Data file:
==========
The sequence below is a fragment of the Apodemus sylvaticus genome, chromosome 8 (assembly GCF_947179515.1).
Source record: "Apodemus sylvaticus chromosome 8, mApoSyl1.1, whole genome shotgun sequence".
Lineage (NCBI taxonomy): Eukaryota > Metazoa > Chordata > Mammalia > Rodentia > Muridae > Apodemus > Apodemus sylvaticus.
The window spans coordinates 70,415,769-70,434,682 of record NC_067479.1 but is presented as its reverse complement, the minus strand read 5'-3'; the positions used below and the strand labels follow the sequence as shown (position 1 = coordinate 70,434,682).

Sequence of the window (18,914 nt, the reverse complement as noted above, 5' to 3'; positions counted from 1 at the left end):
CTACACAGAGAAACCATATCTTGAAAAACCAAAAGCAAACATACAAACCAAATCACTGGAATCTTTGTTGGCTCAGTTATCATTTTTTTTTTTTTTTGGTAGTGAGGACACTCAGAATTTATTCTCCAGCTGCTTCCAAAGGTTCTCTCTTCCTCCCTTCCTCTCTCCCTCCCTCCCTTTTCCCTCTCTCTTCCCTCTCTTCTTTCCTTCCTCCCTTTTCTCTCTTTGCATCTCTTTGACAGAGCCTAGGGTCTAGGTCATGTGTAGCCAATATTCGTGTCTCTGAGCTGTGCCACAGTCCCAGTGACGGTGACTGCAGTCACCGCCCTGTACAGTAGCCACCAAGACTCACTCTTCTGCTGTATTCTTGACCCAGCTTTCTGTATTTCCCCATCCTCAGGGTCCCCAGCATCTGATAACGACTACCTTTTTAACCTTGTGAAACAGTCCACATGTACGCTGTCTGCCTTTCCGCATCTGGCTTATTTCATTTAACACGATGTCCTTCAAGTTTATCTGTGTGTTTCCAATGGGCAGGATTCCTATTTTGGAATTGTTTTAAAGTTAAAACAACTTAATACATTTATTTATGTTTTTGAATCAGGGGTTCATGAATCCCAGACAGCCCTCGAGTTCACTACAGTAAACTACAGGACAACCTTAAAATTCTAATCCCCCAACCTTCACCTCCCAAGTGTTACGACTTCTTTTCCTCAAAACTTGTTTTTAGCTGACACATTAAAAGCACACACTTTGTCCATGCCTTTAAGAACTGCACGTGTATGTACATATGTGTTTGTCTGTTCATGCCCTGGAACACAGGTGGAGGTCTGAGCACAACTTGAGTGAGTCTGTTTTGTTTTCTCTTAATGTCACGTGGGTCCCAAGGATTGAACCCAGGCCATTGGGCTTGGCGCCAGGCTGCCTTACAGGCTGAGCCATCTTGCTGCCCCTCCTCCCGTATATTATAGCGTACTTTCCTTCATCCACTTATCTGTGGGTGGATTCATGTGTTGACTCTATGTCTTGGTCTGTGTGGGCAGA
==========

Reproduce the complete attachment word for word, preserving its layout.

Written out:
The sequence below is a fragment of the Apodemus sylvaticus genome, chromosome 8 (assembly GCF_947179515.1).
Source record: "Apodemus sylvaticus chromosome 8, mApoSyl1.1, whole genome shotgun sequence".
Lineage (NCBI taxonomy): Eukaryota > Metazoa > Chordata > Mammalia > Rodentia > Muridae > Apodemus > Apodemus sylvaticus.
The window spans coordinates 70,415,769-70,434,682 of record NC_067479.1 but is presented as its reverse complement, the minus strand read 5'-3'; the positions used below and the strand labels follow the sequence as shown (position 1 = coordinate 70,434,682).

Sequence of the window (18,914 nt, the reverse complement as noted above, 5' to 3'; positions counted from 1 at the left end):
CTACACAGAGAAACCATATCTTGAAAAACCAAAAGCAAACATACAAACCAAATCACTGGAATCTTTGTTGGCTCAGTTATCATTTTTTTTTTTTTTTGGTAGTGAGGACACTCAGAATTTATTCTCCAGCTGCTTCCAAAGGTTCTCTCTTCCTCCCTTCCTCTCTCCCTCCCTCCCTTTTCCCTCTCTCTTCCCTCTCTTCTTTCCTTCCTCCCTTTTCTCTCTTTGCATCTCTTTGACAGAGCCTAGGGTCTAGGTCATGTGTAGCCAATATTCGTGTCTCTGAGCTGTGCCACAGTCCCAGTGACGGTGACTGCAGTCACCGCCCTGTACAGTAGCCACCAAGACTCACTCTTCTGCTGTATTCTTGACCCAGCTTTCTGTATTTCCCCATCCTCAGGGTCCCCAGCATCTGATAACGACTACCTTTTTAACCTTGTGAAACAGTCCACATGTACGCTGTCTGCCTTTCCGCATCTGGCTTATTTCATTTAACACGATGTCCTTCAAGTTTATCTGTGTGTTTCCAATGGGCAGGATTCCTATTTTGGAATTGTTTTAAAGTTAAAACAACTTAATACATTTATTTATGTTTTTGAATCAGGGGTTCATGAATCCCAGACAGCCCTCGAGTTCACTACAGTAAACTACAGGACAACCTTAAAATTCTAATCCCCCAACCTTCACCTCCCAAGTGTTACGACTTCTTTTCCTCAAAACTTGTTTTTAGCTGACACATTAAAAGCACACACTTTGTCCATGCCTTTAAGAACTGCACGTGTATGTACATATGTGTTTGTCTGTTCATGCCCTGGAACACAGGTGGAGGTCTGAGCACAACTTGAGTGAGTCTGTTTTGTTTTCTCTTAATGTCACGTGGGTCCCAAGGATTGAACCCAGGCCATTGGGCTTGGCGCCAGGCTGCCTTACAGGCTGAGCCATCTTGCTGCCCCTCCTCCCGTATATTATAGCGTACTTTCCTTCATCCACTTATCTGTGGGTGGATTCATGTGTTGACTCTATGTCTTGGTCTGTGTGGGCAGA